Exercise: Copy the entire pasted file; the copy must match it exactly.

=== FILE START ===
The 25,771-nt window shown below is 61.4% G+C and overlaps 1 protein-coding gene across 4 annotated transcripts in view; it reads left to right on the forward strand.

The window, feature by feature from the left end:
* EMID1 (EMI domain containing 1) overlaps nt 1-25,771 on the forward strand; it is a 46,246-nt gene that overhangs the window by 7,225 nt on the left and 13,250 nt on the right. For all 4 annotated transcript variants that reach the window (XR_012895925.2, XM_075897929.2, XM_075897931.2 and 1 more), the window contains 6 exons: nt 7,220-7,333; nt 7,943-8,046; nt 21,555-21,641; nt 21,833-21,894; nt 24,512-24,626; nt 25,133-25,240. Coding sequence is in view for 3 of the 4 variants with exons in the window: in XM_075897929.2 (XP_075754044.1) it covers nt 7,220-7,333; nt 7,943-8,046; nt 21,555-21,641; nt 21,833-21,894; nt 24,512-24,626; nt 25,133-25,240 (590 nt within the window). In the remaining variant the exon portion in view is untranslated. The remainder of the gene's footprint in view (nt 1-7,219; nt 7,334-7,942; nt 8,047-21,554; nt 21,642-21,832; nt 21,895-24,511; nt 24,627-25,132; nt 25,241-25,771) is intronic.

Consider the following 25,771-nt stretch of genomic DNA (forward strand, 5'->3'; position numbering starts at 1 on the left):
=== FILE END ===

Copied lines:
The 25,771-nt window shown below is 61.4% G+C and overlaps 1 protein-coding gene across 4 annotated transcripts in view; it reads left to right on the forward strand.

The window, feature by feature from the left end:
* EMID1 (EMI domain containing 1) overlaps nt 1-25,771 on the forward strand; it is a 46,246-nt gene that overhangs the window by 7,225 nt on the left and 13,250 nt on the right. For all 4 annotated transcript variants that reach the window (XR_012895925.2, XM_075897929.2, XM_075897931.2 and 1 more), the window contains 6 exons: nt 7,220-7,333; nt 7,943-8,046; nt 21,555-21,641; nt 21,833-21,894; nt 24,512-24,626; nt 25,133-25,240. Coding sequence is in view for 3 of the 4 variants with exons in the window: in XM_075897929.2 (XP_075754044.1) it covers nt 7,220-7,333; nt 7,943-8,046; nt 21,555-21,641; nt 21,833-21,894; nt 24,512-24,626; nt 25,133-25,240 (590 nt within the window). In the remaining variant the exon portion in view is untranslated. The remainder of the gene's footprint in view (nt 1-7,219; nt 7,334-7,942; nt 8,047-21,554; nt 21,642-21,832; nt 21,895-24,511; nt 24,627-25,132; nt 25,241-25,771) is intronic.

Consider the following 25,771-nt stretch of genomic DNA (forward strand, 5'->3'; position numbering starts at 1 on the left):